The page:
What if someone had approached Danny Green when he was playing in the Developmental League in 2011 and told him that in about two years he'd be breaking records in the NBA Finals?
"I would have thought they were on drugs or something," Green said Tuesday with a laugh.
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Yes, it's not every day that a player goes from the roster of a team called the Reno Bighorns to the pages of the NBA record books.
But that's what Green did, although those stops were just two of many along his basketball journey. This week he returned to where it all began, the town of North Babylon, where he is hosting the fourth annual Team Green Basketball Camp at Robert Moses Middle School.
"This is my hometown," Green said. "I always want to show love to the people here. They always showed me support and love so I want to give that back to them."
He gave them plenty of reason to cheer during the first five games of the NBA Finals. He helped the Spurs take a 3-2 advantage over the Heat in the series by hitting 25 three-pointers, which broke Ray Allen's record of 22 set in 2008.
During that stretch, Green hit 65.8 percent of his threes (25-for-38), including 7 of 9 shots from downtown in a 27-point performance in Game 3, and 6 of 10 in a 24-point performance in Game 5. He was leading the Spurs in scoring for the series at 18 points per game and considered the favorite to win series MVP.
"The record and the MVP talk meant a lot, but obviously winning the championship was more important than anything," he said. "I'd rather be in the books for winning a ring than hitting some shots."
He was seconds away from being in the books for both.
Although Green was held to just three points, shooting 1-for-7 in Game 6, the Spurs were nursing a three-point lead late in the fourth quarter. That's when Allen compensated for losing his record by hitting one of the biggest threes in NBA history to tie the score with 5.2 seconds left.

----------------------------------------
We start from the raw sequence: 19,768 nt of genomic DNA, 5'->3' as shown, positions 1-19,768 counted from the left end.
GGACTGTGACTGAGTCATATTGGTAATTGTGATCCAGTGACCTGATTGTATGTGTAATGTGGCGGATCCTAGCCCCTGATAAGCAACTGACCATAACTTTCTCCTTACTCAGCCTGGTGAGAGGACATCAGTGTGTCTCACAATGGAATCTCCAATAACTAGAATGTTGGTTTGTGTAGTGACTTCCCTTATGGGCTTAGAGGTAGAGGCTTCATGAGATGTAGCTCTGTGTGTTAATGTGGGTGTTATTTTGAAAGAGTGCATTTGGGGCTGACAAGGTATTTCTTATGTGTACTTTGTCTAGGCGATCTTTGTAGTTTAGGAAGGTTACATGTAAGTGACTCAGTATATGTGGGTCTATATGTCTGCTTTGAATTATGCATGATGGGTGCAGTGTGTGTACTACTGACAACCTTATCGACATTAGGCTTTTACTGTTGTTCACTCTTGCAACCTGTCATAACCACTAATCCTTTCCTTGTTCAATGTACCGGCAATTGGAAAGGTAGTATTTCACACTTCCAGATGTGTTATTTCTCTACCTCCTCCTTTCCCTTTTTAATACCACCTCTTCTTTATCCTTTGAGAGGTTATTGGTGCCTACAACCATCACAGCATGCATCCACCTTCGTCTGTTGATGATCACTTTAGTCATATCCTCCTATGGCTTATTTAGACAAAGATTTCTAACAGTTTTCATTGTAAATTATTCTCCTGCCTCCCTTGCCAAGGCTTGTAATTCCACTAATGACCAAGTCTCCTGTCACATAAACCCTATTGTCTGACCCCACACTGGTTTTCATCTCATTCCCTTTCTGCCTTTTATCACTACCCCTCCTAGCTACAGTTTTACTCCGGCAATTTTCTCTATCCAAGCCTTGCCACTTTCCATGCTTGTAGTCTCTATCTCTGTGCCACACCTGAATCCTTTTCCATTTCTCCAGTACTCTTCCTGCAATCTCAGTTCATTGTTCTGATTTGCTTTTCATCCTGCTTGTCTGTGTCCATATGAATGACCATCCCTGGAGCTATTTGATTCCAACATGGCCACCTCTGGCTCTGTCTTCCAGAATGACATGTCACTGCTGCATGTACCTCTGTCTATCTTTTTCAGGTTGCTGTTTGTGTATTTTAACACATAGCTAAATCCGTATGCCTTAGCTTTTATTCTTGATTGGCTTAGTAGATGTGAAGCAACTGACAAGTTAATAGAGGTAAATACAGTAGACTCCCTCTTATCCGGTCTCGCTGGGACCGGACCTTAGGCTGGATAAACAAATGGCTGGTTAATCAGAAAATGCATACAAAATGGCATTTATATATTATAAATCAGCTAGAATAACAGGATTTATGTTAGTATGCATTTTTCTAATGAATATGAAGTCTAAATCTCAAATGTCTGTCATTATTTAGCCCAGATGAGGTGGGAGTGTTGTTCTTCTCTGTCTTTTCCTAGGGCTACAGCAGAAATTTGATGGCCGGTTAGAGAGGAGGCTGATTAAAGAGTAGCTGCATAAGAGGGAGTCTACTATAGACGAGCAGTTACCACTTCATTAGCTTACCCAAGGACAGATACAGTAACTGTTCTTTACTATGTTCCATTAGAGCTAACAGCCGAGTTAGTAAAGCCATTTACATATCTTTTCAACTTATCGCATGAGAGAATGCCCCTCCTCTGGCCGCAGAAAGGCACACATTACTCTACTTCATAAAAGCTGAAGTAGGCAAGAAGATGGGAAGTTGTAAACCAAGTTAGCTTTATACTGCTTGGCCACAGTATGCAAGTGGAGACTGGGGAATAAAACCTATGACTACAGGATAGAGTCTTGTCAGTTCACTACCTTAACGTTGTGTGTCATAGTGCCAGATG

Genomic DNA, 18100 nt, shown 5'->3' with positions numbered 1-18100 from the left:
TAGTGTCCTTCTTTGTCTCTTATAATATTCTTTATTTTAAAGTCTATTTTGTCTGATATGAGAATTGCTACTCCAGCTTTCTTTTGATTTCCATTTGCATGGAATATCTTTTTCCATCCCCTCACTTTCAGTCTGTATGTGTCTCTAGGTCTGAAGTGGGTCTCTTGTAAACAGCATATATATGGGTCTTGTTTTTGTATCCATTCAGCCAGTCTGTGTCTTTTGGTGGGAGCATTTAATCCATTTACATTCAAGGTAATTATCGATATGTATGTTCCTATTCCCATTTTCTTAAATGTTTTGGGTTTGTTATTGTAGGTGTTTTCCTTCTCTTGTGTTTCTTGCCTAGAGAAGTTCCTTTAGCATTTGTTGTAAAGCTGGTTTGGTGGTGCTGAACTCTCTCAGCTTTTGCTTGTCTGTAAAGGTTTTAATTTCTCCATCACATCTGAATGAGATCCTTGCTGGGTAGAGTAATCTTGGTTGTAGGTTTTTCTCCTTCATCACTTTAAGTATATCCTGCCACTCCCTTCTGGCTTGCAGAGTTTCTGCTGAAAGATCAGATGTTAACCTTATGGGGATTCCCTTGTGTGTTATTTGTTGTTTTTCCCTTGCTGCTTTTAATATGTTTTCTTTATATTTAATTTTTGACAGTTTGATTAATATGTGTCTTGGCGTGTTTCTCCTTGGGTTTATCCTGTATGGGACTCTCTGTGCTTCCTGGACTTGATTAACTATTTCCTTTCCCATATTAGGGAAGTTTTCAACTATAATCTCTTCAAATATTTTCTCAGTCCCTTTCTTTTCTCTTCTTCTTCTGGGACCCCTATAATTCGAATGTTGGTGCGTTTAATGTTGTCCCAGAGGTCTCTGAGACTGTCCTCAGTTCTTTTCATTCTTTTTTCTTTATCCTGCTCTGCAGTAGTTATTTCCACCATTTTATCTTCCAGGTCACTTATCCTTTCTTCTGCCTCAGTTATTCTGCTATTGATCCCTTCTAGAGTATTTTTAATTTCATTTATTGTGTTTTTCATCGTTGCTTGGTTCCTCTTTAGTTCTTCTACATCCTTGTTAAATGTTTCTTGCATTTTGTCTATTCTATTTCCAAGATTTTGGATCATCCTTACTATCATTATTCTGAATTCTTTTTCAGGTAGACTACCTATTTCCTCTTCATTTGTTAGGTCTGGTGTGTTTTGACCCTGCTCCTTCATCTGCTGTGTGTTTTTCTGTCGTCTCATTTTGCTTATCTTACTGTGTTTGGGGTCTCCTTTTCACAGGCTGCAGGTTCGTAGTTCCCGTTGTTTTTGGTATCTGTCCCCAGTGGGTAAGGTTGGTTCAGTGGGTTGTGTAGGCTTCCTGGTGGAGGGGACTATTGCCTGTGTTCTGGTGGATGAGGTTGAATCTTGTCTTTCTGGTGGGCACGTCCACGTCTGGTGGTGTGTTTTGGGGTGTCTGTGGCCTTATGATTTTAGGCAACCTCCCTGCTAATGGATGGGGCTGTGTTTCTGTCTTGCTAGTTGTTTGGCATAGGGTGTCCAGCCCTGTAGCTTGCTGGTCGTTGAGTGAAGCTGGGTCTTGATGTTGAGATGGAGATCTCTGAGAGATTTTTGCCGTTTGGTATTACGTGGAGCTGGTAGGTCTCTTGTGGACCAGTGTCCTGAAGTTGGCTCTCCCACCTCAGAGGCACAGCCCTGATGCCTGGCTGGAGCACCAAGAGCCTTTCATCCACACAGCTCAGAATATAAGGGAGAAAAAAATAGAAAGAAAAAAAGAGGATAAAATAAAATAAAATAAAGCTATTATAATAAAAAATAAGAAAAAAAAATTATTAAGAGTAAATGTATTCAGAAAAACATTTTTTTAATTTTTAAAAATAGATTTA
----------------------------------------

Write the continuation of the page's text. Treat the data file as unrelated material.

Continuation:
Yet it was a play prior to Allen's shot that haunts Green most from Game 6.
With the Spurs up five, Green contested a straightaway three by LeBron James off an inbounds pass. James missed badly and as the fight for the loose ball ensued, Green drifted slightly toward midcourt awaiting an outlet pass that never came. The Heat grabbed the offensive rebound and kicked it back out to James, who hit an open three to cut the lead to two with 20.1 seconds left.
"I was the one kind of sleeping on the rebound," Green said. "They got the offensive rebound and I kind of was in a float and I didn't get to LeBron. I should have stayed with him. That's the play where my biggest mistakes were made."
Green, who finished the series with 27 three-pointers, shot just 1-for-12 in Game 7.
"I'm not going to take anything away from Miami," he said of his struggles in the last two games of the series. "They played great defense. They did a good job of not letting me get free. Even when I got free on the shots I did take, they were very well contested."
The night of Game 7, Green ran into James, his former teammate in Cleveland, at a nightclub in Miami and congratulated him on winning the title. Green says that James told him how proud he was to see how far he has come since his rookie year.
His breakout season ended with compliments from the best player in the world.
Green, who is hosting one camp session this week and another next week, hopes his journey from the D-League to the record books serves as an inspiration for the kids.
"Not everything comes easy," he said. "A lot of guys have talent but talent is not what gets you to the NBA. Some guys take the long route to get to where they are and I happen to be one of those guys. But you can't give up, because any given day, your opportunity can come and you have to be ready for it."